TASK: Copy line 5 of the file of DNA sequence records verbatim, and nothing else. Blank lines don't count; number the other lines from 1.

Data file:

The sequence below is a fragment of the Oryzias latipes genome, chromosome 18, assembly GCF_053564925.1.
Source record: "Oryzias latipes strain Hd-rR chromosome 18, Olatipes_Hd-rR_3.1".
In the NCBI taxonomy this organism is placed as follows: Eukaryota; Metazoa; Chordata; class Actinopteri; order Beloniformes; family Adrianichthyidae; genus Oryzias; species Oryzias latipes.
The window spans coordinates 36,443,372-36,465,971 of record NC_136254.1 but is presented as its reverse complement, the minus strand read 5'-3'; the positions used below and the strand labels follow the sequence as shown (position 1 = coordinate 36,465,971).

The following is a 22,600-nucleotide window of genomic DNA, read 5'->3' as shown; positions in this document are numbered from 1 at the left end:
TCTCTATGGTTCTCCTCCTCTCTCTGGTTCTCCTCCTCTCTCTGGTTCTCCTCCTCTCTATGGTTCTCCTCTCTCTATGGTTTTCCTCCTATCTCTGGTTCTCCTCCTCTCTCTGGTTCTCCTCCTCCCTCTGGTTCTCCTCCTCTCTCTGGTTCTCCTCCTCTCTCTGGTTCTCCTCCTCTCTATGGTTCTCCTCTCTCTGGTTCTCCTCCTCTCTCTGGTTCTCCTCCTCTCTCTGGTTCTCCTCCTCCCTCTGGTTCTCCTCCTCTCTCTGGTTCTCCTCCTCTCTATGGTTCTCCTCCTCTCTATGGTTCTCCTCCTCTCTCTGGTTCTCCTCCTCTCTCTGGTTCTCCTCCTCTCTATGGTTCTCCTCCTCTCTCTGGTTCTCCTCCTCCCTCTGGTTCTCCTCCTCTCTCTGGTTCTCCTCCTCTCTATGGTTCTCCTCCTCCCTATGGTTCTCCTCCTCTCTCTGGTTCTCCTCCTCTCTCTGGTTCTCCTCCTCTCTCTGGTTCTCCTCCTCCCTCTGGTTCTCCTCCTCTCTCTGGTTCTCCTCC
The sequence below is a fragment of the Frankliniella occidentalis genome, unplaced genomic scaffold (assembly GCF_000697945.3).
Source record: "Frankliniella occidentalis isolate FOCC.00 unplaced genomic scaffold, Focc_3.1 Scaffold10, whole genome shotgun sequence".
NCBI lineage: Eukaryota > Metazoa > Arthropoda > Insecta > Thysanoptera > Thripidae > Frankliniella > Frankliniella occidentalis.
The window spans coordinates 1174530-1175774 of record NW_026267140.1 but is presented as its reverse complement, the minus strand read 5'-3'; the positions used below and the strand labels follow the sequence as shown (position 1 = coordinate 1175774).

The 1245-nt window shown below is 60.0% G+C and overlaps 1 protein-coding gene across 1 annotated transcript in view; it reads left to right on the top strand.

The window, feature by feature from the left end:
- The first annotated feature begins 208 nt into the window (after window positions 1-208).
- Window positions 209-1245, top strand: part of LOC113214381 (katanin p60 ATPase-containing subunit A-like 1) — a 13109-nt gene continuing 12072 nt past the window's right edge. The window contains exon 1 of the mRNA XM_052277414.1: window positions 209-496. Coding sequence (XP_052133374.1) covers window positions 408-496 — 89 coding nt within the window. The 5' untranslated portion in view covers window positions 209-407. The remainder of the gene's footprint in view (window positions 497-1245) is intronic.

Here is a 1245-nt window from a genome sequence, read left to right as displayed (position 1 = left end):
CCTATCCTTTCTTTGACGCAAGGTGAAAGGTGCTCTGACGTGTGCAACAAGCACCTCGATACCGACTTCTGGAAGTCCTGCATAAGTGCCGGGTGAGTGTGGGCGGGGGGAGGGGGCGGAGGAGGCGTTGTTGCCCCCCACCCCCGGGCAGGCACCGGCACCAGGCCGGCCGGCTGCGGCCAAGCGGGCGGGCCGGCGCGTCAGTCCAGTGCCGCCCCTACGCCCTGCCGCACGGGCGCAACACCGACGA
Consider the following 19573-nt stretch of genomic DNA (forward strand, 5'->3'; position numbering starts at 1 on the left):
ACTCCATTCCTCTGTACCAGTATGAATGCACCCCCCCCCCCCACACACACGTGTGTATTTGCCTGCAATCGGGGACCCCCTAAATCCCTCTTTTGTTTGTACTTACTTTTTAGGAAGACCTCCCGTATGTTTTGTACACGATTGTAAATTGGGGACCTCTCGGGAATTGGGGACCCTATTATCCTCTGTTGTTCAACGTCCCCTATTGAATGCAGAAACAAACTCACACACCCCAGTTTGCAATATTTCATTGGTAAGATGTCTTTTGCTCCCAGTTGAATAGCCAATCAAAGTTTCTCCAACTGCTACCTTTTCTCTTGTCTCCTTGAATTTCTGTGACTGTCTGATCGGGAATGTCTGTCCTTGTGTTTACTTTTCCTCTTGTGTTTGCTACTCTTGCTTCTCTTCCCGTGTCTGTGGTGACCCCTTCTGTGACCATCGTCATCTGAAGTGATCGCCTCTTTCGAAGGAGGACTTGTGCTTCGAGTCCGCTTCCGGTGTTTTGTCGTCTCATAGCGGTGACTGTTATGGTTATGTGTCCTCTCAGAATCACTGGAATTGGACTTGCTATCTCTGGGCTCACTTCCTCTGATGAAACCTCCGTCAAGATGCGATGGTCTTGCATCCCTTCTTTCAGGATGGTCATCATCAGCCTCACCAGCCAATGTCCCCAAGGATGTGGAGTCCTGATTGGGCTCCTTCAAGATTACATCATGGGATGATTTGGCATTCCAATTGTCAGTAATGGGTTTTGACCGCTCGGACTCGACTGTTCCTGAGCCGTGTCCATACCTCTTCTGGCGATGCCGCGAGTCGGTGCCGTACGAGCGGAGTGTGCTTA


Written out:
The following is a 22,600-nucleotide window of genomic DNA, read 5'->3' as shown; positions in this document are numbered from 1 at the left end: